just because they replicate the style of original footage but also
because of the exceptional nature of their content. The crowds of
extras were neither ‘directed’ nor fired up by external forces. The
events they were recreating were too close in memory and the joy too
great, despite the disappointments of the post-independence period
(notably the military coup of June 1965). Moreover, anger at the
suffering inflicted during the colonial period is still too present
for the reconstruction to be anything less than spectacular. In the
newspaper Combat the film critic Henry Chapier wrote:

Pontecorvo’s direction is truly masterful: the night raids, the
terrorist attacks on both sides and the stories of the résistants
are conveyed with a degree of veracity that – at times – recalls
news footage. This historical reconstruction achieves its aim better
than an edited documentary would have done since his choice of
techniques allows the director to adopt contrasting perspectives on
events. Black and white film appears in all its glory; in a context
such as this the use of colour would have been intolerable! (Chapier
1970a: 13)

In point of fact, precisely because the reconstruction is so
disturbing and so close in style to a documentary, the film had the
perverse effect of diverting the public’s gaze away from the
Algerian War just as it had drawn to a close. The black and white
images belonged to too recent and traumatic a past. On the rare
occasions where contemporary fiction films addressed the topic of
the war they did so by allusion; this was the case for both
Resnais’s Muriel (1963) and Alain Cavalier’s L’Insoumis (The
Unvanquished, 1964), released at about the same time. None of these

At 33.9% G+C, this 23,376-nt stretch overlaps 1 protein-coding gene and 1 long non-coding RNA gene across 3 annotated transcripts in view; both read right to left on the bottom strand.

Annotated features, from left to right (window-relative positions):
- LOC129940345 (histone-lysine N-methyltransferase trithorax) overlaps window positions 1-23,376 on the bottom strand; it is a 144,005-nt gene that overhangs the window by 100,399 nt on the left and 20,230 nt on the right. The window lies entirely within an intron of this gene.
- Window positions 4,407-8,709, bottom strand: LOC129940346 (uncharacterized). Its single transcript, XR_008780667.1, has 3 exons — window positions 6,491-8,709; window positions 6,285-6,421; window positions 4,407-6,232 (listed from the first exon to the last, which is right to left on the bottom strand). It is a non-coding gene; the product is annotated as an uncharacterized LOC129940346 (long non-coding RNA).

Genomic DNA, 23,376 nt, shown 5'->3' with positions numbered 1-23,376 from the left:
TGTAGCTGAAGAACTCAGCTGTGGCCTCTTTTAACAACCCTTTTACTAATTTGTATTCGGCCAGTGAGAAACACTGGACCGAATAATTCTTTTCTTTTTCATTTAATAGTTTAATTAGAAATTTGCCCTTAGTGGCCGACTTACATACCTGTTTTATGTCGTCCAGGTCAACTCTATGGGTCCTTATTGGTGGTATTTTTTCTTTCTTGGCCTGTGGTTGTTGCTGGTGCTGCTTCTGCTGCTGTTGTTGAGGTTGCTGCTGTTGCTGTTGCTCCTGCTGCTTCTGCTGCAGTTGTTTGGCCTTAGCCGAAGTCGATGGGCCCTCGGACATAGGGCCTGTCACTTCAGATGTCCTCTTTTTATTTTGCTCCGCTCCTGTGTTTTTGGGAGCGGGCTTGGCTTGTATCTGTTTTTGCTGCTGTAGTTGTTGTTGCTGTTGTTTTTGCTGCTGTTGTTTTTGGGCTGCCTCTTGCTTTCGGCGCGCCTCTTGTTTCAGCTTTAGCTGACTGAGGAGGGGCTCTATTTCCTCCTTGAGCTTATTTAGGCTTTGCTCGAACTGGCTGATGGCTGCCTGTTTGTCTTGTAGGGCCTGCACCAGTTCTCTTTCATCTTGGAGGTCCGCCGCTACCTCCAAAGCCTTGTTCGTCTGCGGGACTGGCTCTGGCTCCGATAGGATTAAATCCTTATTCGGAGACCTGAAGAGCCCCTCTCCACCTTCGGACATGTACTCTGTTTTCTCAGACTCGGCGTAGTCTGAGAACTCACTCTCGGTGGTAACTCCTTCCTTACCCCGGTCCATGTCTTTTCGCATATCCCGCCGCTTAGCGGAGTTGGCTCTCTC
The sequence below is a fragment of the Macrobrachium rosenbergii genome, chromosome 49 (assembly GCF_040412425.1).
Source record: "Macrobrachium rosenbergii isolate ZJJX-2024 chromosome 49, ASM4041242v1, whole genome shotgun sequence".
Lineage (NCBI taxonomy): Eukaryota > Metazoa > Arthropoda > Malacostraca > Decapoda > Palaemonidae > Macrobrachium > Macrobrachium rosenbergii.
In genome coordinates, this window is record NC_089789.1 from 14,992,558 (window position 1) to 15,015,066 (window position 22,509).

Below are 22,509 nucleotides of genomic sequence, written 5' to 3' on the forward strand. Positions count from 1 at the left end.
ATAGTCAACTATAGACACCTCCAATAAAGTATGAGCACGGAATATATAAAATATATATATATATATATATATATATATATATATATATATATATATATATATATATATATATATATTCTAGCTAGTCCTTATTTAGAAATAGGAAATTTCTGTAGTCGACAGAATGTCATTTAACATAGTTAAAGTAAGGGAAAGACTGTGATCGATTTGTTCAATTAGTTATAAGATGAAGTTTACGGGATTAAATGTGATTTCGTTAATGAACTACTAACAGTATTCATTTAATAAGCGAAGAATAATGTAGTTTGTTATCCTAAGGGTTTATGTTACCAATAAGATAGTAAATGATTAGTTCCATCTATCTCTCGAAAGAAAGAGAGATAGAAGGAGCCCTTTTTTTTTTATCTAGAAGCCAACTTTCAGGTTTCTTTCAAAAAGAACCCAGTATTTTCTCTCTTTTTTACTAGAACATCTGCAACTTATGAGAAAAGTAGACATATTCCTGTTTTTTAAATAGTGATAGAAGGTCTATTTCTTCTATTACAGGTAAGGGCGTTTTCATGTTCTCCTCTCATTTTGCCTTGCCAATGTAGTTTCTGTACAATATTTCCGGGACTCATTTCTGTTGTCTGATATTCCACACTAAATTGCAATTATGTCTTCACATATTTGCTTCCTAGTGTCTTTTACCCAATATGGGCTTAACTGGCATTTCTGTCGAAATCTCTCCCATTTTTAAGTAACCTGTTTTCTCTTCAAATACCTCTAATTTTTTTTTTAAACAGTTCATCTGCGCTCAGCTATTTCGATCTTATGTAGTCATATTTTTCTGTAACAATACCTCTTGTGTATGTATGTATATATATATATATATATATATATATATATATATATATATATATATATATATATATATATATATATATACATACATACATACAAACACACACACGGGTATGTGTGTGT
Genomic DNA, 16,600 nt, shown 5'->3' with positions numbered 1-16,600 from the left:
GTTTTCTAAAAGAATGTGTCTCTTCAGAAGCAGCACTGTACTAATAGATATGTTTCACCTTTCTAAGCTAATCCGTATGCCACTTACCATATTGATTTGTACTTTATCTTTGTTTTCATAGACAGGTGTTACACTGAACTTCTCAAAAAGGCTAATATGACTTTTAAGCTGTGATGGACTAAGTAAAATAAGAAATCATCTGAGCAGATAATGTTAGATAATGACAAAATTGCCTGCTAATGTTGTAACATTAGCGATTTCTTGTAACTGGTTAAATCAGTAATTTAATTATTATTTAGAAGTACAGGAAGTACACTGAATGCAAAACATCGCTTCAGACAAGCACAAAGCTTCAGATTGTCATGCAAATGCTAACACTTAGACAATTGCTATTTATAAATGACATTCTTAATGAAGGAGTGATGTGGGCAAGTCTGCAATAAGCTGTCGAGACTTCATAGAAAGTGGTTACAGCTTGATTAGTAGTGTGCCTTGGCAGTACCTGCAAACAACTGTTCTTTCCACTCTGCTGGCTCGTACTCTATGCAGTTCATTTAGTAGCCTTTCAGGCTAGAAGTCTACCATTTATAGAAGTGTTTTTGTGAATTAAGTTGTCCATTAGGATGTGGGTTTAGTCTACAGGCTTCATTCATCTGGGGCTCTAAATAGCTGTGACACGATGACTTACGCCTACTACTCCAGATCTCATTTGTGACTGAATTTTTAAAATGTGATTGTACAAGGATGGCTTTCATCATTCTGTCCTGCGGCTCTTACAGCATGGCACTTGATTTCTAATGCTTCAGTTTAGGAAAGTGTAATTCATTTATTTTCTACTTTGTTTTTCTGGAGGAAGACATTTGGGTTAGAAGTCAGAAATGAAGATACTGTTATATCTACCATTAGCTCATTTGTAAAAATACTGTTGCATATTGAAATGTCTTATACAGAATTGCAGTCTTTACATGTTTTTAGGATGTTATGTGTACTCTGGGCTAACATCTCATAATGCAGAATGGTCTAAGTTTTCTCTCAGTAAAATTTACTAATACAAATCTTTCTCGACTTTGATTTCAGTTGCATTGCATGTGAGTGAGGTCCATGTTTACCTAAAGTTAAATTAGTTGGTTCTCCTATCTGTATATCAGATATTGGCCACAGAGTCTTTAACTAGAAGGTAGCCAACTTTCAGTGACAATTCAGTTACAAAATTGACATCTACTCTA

films made much of an impact on the viewing public. What chance was
there then for a documentary-style film that openly depicted the
brutal reality?

In the wake of the general strike of May/June 1968 a new generation
that had had no involvement in the Algerian War entered politics.
These young people set out to challenge the silences of the official
version of national history. The Vichy period was put on trial, in
particular in Marcel Ophuls’s’ documentary Le Chagrin et la pitié
(The Sorrow and the Pity, 1969), a film that cast a new light on the
limited extent of resistance during the Nazi occupation, revealing
it as by no means as widespread a phenomenon as is often believed.

The new generation also turned its attention to the Algerian War and
in 1971-3 films such as René Vautier’s Avoir 20 ans dans les Aurès
(To Be Twenty in the Aures, 1972) and Yves Boisset’s RAS (Nothing to
Report, 1973) enjoyed considerable success with a young audience.
Was this the moment for the return of The Battle of Algiers to the
French screen? Emphatically not.3 At the start of 1970 its
distributor put in a request for a certificate to screen the film.
On 4 June 1970, just before it was due to be released, Paris’s
cinema managers suddenly decided to withdraw the film from their
programmes. They took this decision after receiving strongly worded
direct threats from veterans’ organizations and in particular from
former members of the parachute regiment. They all remembered what
had happened on 1 October 1966 when veterans of the parachute
regiment burst into the Odéon theatre and caused massive damage,